How Harbor Deepening Will Impact Maritime Businesses

Special to Business in Savannah

Last January, the U.S. Army Corps of Engineers kicked off the much-anticipated Savannah Harbor Expansion Project (SHEP), a nearly $800 million project that will deepen the harbor and its associated shipping channel. The deepening will allow larger, more efficient cargo ships to navigate the East Coast’s second busiest container harbor with greater ease, heavier cargoes and fewer tidal restraints.

The dredging of the harbor is scheduled to begin this month, more than three months ahead of schedule, and is the first step toward deepening the entire 40-mile shipping channel. Dredging will deepen the outer harbor, which runs 18.5 miles from Fort Pulaski to the Atlantic Ocean.

No doubt about it, the inner harbor deepening — from 42 to 47 feet — will bring many economic benefits to this area and to the maritime businesses that call Savannah home. According to the U.S. Army Corps of Engineers, the harbor deepening project will bring $174 million in annual net benefits and allow for an additional 3,600 cargo containers in each transit — an increase of 78 percent. The project, described by Governor Deal as “vitally important for economic development and job creation,” will position our region to meet the demands of a global economy and shippers’ use of larger container ships.

That being said, elevated container movement creates an increased risk in the maritime industry. Carriers, who have the obligation to safely deliver cargo, need to consider the additional risks and insure their businesses appropriately.

First of all, vessels themselves are costly. Maersk, the world’s largest container ship operator, recently produced a number of vessels that cost upwards of $165 million apiece. Each of those have a 20,000 container capacity that, when filled, can be worth $800 million to $1 billion in cargo.

On top of damage to vessels and cargo, maritime businesses also need to consider potential personal injury to crew members. Under U.S. maritime law, all seamen are entitled to medical treatment for any physical injury or sickness they suffer while they are working in the service of the vessel, in addition to having an independent cause of action for negligence under the Jones Act against the owner of the vessel. Treatment must last until the affected crewmember reaches their maximum medical improvement. The only exception is if the seamen acted with willful misconduct.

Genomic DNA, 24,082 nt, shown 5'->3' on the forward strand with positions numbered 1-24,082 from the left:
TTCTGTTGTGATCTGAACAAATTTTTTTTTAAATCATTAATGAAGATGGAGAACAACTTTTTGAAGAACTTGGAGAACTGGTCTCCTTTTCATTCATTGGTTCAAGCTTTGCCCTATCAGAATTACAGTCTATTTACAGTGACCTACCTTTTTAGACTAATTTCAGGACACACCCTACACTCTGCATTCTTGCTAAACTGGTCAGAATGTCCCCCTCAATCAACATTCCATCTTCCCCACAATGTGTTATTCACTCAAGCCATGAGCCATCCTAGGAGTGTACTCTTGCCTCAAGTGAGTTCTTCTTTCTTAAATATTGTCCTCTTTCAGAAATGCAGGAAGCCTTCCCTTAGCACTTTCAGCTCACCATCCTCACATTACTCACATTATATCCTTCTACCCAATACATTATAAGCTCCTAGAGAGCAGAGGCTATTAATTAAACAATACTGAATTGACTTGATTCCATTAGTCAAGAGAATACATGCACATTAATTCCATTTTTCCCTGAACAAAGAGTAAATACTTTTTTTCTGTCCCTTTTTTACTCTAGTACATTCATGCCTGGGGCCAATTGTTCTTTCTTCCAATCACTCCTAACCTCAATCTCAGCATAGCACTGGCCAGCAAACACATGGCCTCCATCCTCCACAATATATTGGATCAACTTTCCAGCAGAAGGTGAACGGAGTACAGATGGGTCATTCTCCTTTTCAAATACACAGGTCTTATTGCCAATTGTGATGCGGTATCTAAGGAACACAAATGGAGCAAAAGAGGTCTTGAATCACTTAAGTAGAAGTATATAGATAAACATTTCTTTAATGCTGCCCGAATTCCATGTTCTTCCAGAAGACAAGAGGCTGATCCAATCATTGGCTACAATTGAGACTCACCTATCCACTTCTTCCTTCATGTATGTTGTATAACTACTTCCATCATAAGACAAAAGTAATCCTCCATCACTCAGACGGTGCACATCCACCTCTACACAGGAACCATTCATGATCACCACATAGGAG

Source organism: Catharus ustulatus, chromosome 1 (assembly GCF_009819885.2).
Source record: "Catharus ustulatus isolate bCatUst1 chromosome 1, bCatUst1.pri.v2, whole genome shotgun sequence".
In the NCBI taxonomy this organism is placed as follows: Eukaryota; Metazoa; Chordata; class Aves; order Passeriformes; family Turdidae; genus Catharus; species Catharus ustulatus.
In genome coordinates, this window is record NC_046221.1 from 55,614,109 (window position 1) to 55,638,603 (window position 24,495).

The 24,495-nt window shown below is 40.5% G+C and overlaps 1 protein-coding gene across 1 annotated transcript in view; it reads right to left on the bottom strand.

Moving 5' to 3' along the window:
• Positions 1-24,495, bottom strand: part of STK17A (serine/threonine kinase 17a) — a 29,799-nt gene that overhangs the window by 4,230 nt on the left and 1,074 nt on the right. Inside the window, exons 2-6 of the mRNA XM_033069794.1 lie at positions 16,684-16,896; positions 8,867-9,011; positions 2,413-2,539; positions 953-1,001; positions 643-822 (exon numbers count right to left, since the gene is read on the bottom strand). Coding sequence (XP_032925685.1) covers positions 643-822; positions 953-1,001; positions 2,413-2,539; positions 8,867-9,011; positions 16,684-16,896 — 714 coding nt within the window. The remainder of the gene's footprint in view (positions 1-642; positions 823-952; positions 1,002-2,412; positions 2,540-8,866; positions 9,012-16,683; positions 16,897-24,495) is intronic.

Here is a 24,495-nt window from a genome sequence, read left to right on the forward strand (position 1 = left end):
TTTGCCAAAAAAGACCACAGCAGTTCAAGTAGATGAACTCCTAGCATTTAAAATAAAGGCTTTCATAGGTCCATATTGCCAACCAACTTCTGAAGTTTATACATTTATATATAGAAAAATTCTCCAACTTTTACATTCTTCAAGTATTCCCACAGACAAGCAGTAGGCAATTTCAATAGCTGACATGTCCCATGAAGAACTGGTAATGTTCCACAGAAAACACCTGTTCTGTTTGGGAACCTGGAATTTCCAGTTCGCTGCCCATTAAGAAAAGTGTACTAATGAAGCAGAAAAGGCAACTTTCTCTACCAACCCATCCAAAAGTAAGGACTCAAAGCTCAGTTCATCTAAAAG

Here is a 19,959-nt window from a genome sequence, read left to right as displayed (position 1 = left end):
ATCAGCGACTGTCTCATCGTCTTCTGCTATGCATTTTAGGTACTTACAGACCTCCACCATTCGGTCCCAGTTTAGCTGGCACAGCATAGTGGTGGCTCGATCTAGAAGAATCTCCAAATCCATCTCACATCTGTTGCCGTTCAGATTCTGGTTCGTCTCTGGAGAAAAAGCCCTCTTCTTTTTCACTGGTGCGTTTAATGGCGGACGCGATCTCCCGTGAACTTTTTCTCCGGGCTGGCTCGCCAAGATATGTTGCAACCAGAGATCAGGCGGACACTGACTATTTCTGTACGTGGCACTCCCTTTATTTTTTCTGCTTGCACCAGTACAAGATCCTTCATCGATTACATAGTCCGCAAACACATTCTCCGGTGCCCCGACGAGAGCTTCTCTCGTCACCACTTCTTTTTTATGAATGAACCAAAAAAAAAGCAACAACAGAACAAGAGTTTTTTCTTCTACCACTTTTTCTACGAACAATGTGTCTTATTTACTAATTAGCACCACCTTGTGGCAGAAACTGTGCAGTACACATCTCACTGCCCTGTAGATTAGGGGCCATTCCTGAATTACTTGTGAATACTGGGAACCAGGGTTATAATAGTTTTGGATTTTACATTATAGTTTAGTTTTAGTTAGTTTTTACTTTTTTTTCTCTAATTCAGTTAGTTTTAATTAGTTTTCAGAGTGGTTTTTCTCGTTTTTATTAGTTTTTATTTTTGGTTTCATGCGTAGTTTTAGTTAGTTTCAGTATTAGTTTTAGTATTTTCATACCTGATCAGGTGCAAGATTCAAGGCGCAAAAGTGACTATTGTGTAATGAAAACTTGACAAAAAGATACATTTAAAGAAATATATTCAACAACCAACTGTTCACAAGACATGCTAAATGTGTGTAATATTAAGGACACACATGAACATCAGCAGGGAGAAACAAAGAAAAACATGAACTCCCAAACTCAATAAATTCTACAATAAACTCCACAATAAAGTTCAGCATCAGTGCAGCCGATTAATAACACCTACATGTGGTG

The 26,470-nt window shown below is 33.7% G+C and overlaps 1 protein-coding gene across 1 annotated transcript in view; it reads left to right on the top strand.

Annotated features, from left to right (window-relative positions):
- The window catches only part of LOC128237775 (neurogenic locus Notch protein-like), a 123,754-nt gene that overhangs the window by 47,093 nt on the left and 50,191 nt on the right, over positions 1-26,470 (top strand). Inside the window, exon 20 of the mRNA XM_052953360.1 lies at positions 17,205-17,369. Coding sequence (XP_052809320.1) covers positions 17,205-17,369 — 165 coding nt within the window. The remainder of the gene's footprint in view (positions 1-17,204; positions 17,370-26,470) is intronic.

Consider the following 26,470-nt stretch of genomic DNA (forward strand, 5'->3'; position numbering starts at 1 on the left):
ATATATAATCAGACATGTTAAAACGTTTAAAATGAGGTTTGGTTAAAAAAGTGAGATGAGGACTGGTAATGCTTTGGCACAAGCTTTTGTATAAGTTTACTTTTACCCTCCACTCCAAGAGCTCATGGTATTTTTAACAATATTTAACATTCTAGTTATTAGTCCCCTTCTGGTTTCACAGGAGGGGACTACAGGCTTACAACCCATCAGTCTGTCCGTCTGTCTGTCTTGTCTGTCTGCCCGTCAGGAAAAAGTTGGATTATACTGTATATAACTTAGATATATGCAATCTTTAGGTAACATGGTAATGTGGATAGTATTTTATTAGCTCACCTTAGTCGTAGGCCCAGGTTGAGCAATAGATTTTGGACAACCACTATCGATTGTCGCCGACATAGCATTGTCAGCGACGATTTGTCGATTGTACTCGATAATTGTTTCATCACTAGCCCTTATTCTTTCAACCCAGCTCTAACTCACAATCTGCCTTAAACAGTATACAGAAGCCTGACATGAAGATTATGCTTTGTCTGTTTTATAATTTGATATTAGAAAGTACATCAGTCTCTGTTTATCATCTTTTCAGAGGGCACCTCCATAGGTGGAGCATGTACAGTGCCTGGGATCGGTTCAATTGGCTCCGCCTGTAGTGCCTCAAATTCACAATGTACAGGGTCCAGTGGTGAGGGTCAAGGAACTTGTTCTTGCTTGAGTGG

Cleanup from a spill — as well as the ensuing environmental concerns — are also a liability for maritime businesses. The costliest maritime accident in history was the Prestige oil spill off the coast of Galicia. Damaged by a storm, the oil tanker carrying 77,000 tons of fuel oil was refused harbor. It ultimately split in half and dumped 20 million gallons of oil in the sea. Total cost for cleanup alone was estimated to be around $12 billion.

But perhaps more than all others, the greatest risk facing maritime industries today is cybersecurity, according to marine insurers. If a vessel — or a fleet of vessels — is disabled, it impacts the logistics systems, navigation systems and port tracking systems. Cargo can be misdelivered. Vessels can run aground or into another vessel.

The coastal region stands to benefit economically from the harbor deepening, but the risks should be considered as carefully as the rewards. In this dynamic, fast-changing and global market, maritime businesses have to be a jack of all trades. The legal and insurance liabilities facing maritime industries, while ever-present, are only exacerbated in light of the harbor deepening.


Attorney Todd M. Baiad is a partner at Bouhan Falligant LLP. His practice focuses on admiralty and maritime matters, business litigation and construction disputes. Baiad also routinely advises and counsels business organizations on risk management, compliance and litigation related issues. He can be reached at 912-644-5742 or

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